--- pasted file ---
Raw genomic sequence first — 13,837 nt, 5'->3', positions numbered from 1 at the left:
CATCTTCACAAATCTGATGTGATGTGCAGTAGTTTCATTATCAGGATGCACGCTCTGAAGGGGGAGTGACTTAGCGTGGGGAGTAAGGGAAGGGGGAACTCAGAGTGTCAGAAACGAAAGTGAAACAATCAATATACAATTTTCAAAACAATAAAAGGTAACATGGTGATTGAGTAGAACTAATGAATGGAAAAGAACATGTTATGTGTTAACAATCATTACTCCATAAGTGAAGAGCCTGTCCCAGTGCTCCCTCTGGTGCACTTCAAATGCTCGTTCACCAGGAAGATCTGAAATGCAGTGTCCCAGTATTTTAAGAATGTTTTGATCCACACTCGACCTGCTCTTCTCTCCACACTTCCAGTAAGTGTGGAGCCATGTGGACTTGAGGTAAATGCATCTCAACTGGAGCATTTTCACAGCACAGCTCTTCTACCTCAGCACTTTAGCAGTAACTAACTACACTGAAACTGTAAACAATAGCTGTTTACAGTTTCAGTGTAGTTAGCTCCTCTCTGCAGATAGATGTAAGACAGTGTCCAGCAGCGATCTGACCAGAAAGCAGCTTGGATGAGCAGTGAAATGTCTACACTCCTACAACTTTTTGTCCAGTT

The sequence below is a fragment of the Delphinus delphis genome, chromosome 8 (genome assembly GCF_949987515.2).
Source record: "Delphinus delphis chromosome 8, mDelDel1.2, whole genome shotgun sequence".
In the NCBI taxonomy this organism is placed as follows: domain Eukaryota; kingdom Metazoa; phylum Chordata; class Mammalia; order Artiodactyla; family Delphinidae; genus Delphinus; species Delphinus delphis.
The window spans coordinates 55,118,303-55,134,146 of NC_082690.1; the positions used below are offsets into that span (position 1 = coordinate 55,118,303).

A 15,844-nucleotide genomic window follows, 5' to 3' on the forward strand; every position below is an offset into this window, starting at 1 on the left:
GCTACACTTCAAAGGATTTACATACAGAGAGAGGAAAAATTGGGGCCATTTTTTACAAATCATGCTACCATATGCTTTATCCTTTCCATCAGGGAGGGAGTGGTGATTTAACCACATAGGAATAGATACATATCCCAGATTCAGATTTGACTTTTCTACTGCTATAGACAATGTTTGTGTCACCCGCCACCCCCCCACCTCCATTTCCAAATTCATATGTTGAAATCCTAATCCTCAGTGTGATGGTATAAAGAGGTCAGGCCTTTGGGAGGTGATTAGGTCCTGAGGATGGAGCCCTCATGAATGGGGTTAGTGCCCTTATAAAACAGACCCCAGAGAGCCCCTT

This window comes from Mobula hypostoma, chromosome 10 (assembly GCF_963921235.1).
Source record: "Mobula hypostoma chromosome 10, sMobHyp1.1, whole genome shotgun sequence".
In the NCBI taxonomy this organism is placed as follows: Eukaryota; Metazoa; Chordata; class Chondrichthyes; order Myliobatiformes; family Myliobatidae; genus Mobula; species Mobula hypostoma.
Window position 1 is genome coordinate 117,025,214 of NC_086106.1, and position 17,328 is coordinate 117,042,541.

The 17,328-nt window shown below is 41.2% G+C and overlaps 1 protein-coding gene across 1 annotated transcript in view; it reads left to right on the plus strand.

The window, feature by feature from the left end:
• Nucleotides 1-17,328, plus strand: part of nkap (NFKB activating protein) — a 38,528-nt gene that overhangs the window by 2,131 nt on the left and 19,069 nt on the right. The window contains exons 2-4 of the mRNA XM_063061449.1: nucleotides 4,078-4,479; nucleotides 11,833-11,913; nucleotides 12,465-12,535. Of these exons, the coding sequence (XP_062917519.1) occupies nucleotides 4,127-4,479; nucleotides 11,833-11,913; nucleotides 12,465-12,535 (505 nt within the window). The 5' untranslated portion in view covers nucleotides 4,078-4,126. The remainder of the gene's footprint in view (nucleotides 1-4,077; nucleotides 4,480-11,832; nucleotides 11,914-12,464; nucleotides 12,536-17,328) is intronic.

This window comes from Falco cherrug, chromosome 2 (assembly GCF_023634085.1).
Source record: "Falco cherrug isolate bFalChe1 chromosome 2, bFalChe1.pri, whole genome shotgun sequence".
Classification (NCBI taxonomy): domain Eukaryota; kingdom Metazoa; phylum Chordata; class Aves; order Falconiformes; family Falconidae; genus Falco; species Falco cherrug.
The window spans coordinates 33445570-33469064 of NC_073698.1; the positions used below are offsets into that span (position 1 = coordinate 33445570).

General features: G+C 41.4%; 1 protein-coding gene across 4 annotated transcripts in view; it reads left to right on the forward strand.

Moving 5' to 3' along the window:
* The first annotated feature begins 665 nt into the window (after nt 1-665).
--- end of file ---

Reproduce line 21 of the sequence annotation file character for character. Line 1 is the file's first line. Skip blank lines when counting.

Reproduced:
Moving 5' to 3' along the window: